TWECS 2016 NEPAL EARTHQUAKE RECOVERY
TWECS 2016 NEPAL EARTHQUAKE RECOVERY
MY MOST MEMORABLE EXPERIENCES........
An early morning run in the foothills with my new friend, Dr Rita.
Getting a sour face from an elderly woman when she didn’t like the glasses I dispensed (+13D) and trying -6D and she was happy. One eye was +13 due to aphakia and the other eye was -6 but had a dense cataract. I thought she would appreciate the correction in the eye with clear media but I was wrong).
By Dr. Dana Blakolmer
I WAS IMMEDIATELY DRAWN TO THE BABY.....
The unfairness in this world, where people don’t have equal access to health care and eye care, is what drew me to Nepal. This is my third TWECS project in the developing world and I believe we truly make a difference: perhaps a person with correctly prescribed glasses can see well enough to work, and to better their lives.
I met someone I’ll never forget on my first TWECS project in the Philippines. She was a 40-year-old woman, almost entirely toothless, with vision so poor she could hardly count my fingers in front of her face. At the time, she was close to my age. Yet she couldn’t work, care for herself or enjoy what we’d consider a “normal” life. Anything I can do to help correct this kind of injustice makes the time away from my home, family and regular practice all worthwhile.
Dr. Allison Chang
CONNECT WITH PEOPLE IN UNEXPECTED WAYS.....
and I, got pulled into the dancing. These random moments of joy in the clinical days lighten the mood, and remind us all that we’ve come around the world to discover that some experiences – joy, love, pain, empathy and a sense of place and community – are truly universal.
Dr. Michael Kellam helps give the shoes to the children in the orphanage
Children in the orphanage take delight in seeing their photos.
Namaste by Dr. Annu Kaul
NO ONE HAS AN EGO......
Every team member has been asked to write a BLOG for our TWECS web page. This is my 7th TWECS mission and each one is very different. Unlike Canada, Nepal has from what I can see, has no middle class! Poverty every where we go, every home has a shop on the first level, a garden even if it is only 4′ square, no one in the lower class has a car, everyone including the elderly have a rickety old bike. But here in Nepal, no one has an ego! Very gracious and courteous people, driving is a nightmare and taxis are dirt cheap.
PERSPECTIVES OF A TWECS ROOKIE
I’ve delayed writing this post to the blog because I’m struggling to come to terms with the sensory overload. Words are really quite inadequate to describe the visual, emotional, olfactory, tactial and auditory experience.
I’m a rookie TWECS volunteer and the entire adventure has been a roller coaster ride from day one. The kindness and gratitude of the people, the geography of the remote areas, the poverty, the devastation from the earthquake, the guilty pleasure of volunteer work all combine to create a swing in emotions from grief to euphoria in a ridiculously short period of time.
I’m at a loss to try and describe the breadth and depth of this experience but what I can do is share some vignettes. Some are clinical and may appeal to those drawn to the necessary and commendable work of TWECS but others are simply insights into my exposure to volunteering. Most of these comments will relate to events and impressions of the last couple of days because the start of this project seems like an eternity ago.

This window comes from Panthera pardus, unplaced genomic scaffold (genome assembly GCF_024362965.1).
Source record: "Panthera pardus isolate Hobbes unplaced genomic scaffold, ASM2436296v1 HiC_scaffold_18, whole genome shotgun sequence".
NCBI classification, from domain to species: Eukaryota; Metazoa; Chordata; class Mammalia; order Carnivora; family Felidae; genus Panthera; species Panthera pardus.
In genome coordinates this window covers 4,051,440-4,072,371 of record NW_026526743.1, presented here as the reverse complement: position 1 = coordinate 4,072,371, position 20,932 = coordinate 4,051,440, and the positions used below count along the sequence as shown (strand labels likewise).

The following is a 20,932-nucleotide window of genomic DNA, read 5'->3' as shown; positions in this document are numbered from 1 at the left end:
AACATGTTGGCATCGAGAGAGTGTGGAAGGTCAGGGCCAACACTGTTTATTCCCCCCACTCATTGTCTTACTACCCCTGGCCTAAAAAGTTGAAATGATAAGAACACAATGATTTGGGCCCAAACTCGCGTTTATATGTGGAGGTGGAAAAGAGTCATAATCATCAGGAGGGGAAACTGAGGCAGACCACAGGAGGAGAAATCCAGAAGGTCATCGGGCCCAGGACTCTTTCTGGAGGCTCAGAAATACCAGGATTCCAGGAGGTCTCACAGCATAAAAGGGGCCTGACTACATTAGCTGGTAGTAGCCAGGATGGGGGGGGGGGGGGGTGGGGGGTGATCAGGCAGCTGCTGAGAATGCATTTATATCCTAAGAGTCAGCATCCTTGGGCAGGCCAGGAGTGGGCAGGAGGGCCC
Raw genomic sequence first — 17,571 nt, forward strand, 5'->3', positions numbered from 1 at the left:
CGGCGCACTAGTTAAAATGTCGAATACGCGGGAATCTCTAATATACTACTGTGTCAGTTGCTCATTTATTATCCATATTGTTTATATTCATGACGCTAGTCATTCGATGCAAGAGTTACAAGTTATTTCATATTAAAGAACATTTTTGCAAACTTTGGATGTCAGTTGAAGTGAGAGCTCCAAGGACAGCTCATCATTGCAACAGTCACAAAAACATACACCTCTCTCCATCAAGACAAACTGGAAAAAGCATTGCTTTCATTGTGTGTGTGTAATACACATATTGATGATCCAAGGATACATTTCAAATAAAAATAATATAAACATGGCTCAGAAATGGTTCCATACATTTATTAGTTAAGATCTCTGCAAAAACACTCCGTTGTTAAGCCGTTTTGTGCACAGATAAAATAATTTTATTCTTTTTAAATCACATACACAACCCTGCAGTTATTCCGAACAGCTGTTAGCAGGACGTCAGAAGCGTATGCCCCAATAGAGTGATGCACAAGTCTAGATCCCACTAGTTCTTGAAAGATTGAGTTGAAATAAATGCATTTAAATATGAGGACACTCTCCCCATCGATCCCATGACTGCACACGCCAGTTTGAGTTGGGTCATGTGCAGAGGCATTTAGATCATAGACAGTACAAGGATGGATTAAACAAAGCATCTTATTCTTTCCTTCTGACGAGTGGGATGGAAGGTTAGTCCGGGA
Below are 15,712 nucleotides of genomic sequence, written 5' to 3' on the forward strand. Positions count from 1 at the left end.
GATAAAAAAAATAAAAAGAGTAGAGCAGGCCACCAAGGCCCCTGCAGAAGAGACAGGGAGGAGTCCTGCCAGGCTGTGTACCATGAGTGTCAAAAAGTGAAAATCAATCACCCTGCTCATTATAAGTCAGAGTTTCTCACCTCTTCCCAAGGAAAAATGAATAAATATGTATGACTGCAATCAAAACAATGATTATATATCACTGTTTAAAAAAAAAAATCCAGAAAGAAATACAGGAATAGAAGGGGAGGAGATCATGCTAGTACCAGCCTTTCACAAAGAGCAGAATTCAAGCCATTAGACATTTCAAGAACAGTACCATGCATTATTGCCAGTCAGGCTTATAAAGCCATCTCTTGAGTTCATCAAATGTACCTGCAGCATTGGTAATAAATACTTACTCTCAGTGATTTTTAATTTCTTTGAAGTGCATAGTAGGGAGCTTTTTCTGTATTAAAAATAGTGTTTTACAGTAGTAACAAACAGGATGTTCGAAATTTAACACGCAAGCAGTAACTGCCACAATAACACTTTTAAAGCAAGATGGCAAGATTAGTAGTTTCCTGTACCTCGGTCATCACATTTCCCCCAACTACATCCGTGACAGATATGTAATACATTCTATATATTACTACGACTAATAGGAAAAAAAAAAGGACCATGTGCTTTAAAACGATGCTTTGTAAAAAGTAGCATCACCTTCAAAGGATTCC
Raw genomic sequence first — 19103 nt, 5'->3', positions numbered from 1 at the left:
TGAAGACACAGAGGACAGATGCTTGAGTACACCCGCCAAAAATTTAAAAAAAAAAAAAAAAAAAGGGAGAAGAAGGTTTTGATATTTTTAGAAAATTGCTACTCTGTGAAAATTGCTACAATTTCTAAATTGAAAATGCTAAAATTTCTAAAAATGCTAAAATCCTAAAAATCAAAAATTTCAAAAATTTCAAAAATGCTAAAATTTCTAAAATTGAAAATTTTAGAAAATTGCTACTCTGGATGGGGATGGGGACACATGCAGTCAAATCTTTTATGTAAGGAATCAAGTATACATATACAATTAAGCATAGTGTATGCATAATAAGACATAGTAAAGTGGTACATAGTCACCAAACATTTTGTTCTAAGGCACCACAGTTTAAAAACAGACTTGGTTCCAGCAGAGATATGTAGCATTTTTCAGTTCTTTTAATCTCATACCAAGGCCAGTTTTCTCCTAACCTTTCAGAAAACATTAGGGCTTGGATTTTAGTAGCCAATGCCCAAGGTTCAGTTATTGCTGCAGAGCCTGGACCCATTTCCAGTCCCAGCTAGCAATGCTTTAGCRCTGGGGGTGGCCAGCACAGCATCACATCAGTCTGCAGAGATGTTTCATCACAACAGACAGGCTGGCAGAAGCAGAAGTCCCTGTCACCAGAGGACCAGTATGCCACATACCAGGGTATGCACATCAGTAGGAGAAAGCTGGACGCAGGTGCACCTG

-Our 7 hour return bus ride from Dhulikel to Sindhupalchuk along roads that more closely resembled goat paths. The skill and precision of our driver will stay with me forever.
-Coping with some clinical settings that were less than “optimum”, where if a cow appeared I would not have been surprised!!! To call it stable-like would have been an exaggeration of the conditions.
-Examing a 3 month old girl blind in both eyes due to corneal scarring with a heart defect giving her no chance of surviving to her first birthday.
-Prescribing glasses for an 8 yr old girl with crossed eyes providing eye alignment and relief from her double vision. Her name was Angel and the significance was not lost on me.
-The caliber of the Nepali volunteers has been impressive in terms of their ability to work long, busy days yet maintain a level of engagement and genuine interest in their duties.
-Interacting with my 18 yr old translator, Sahanna, and developing our “Rock and Roll” counselling terminology. Basically code for her to tell the patient that their eyes are healthy and they don’t require any glasses. As well, Sahanna and I developed a few dance moves together but we’ll debut those on Dancing With The Stars so I won’t give any more details.
-Today in dispensing two separate elderly gentlemen, one aged 91 and the other 87, gave me very unique and heartfelt gestures as we parted after they received their glasses. The first straightened to attention and provided a full military salute. The second gentleman, ironically wearing a T-shirt emblazoned with a Canadian flag, grasped my hand then kissed it.
My heart swells and aches even writing these comments.
For some background, my wife Dr. Cindy Anderson, has participated in previous TWECS projects but this is dawn of a new day having us contribute together. She inspires me to be a more caring and giving person, fully realizing I’ll likely never match her generosity. Just as Dr. Marina Roma-March has inspired Cindy and others to give time, money and effort, so that the needs of the impovershed will be addressed. Our TWECS Nepal Team is comprised of capable, kind and caring people providing a desperately required service.
I’m both grateful and humbled to be part of such a group.